In another attempt not to make any art, and in fact sadistically to stop others from doing so, Devlin asked the artists he’d invited over for Susak Expo to paint all the wheelbarrows on the island. Taking advantage of the goodwill of the artists in his charge, he also demanded the gratitude of the locals: he made them pose for photographs alongside the new garish orange wheelbarrows that they had never asked to have decorated. Devlin has reversed the well-meaning (if often misguided) intentions of Relational Aesthetics: he constructs scenarios that cynically mimic the utopian model of reciprocal inter-human relations, all the while rendering the model completely meaningless with useless gestures and the exploitation of others for personal gain.
Fortunately for Devlin, he has just enough charisma, just enough hint of vulnerability, to fool his audience into believing in the sincerity of his soul-searching, the real agony behind his tormented artist act. In the first scene of Dokumentary, we find Devlin sitting in a darkened room, face obscured in the shadows. With muffled voice, Devlin makes a pathetic plea of victimhood like the reformed criminal in a crime investigation series: ‘I never intended to cause any harm to anybody… It was never my intention to mislead anyone.’ In a society that raises the bar ever higher for personal achievement and ambition, failure becomes an acceptable, even desirable outcome to hopes and dreams, and Devlin’s work relies on our ability to empathise with his constant failures. Yet when, like Devlin, one tries very little to achieve anything, failure becomes a reassuringly inevitability, an effortless alternative to the stressful expectations that result from accomplishing goals.
When Francis Fukuyama declared the end of history in 1989, he also exposed the inherent limitations of postmodern art, an art doomed to recycle itself. All that had been hailed as achievements of postmodern thought – an end to the tyranny of originality, an end to fascist ideology – was revealed to have an unpleasant corollary: an end to the possibility of change. In the 21st century, then, it’s no longer feasible to appropriate postmodern strategies wholesale without appearing to support the status quo, a position increasingly untenable in a new century blighted by violence and intolerance. Devlin’s practice, however, relies on pilfering and recycling art from the past. He re-enacts past artworks – Bas Jan Ader’s Fall, for example, in which the artists cycles straight into a canal – in the manner of the worst pop music cover version: as a vulgar marketing ploy. He usurps the romantic, tragic status of Jan Ader in order to win the compassion and respect of which he is so undeserving.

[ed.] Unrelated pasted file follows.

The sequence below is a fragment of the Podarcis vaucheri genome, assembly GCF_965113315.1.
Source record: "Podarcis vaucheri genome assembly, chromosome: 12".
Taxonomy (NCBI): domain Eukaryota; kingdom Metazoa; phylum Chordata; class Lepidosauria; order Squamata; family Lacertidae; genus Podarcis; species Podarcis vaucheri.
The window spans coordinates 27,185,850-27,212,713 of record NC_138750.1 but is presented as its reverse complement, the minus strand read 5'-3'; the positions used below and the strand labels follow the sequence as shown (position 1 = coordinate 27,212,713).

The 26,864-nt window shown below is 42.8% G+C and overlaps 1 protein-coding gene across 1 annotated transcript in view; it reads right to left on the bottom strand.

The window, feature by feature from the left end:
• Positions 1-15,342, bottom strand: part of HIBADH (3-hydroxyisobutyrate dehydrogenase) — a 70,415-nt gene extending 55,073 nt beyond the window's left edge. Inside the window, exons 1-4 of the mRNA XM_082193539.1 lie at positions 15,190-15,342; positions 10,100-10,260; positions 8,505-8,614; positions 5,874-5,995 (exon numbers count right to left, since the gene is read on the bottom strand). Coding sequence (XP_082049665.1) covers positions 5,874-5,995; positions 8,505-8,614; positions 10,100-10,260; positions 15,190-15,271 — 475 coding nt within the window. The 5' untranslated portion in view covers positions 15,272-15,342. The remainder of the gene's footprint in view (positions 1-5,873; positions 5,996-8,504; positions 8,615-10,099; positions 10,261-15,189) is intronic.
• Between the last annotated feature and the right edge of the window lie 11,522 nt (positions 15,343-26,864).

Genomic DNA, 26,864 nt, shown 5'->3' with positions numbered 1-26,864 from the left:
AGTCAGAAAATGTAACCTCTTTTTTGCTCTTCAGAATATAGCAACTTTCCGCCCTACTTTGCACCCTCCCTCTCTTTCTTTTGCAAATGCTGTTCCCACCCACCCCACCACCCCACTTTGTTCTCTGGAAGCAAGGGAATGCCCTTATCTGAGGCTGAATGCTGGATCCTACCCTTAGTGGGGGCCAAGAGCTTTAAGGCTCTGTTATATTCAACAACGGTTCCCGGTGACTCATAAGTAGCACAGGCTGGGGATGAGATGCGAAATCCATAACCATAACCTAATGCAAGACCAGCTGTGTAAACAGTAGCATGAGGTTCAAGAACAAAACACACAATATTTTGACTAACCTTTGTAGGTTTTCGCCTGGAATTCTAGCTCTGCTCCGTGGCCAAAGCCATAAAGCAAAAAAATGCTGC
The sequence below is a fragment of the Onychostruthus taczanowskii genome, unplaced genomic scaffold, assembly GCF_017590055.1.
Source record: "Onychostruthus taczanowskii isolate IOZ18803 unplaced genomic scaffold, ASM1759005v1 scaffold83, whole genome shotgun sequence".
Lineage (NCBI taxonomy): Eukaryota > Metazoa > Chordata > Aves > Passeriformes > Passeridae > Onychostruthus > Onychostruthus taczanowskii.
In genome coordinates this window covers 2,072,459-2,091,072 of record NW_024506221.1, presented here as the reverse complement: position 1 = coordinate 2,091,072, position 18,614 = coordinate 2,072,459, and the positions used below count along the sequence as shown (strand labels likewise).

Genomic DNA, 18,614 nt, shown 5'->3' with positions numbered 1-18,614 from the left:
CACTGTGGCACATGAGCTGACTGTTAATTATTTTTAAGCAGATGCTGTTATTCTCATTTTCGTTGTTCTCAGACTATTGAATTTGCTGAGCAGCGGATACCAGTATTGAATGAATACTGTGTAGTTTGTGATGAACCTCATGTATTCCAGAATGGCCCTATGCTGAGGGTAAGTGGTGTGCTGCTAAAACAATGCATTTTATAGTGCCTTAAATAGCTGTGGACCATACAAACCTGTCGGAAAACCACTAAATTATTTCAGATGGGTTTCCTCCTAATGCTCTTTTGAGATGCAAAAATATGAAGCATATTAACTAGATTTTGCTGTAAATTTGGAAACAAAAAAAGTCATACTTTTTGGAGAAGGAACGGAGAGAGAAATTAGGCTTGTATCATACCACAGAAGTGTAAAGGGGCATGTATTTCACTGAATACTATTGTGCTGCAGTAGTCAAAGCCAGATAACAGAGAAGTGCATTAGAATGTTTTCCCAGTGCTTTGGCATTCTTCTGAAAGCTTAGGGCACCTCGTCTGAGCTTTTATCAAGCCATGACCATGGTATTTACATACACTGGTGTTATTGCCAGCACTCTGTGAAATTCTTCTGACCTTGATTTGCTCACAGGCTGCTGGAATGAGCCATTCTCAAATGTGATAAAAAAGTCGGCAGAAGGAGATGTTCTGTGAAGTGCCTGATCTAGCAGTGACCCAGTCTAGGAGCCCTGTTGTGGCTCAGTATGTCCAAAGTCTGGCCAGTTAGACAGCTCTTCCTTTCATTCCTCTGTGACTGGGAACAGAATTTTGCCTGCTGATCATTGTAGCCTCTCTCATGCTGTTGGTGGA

Devlin appropriates the nihilism of late postmodernism. Like many art students, he wants to be as cool as Martin Kippenberger: liberally helping himself to other artists’ work, taking control of his means of distribution and communication. Yet while Kippenberger’s anarchic production of his own catalogues, invitation cards and posters showed up, by comparison, the conservativeness of art design, Devlin’s imprint, Susak Press, is a tightly controlled propaganda machine that attempts to close off any critical dialogue about his work. Like the inflated wikipedia entry written by himself, Susak Press’s publications contain mostly essays about the artist commissioned by the artist – lofty words and flattering references that seek to fill out the bare bones of Devlin’s emaciated practice.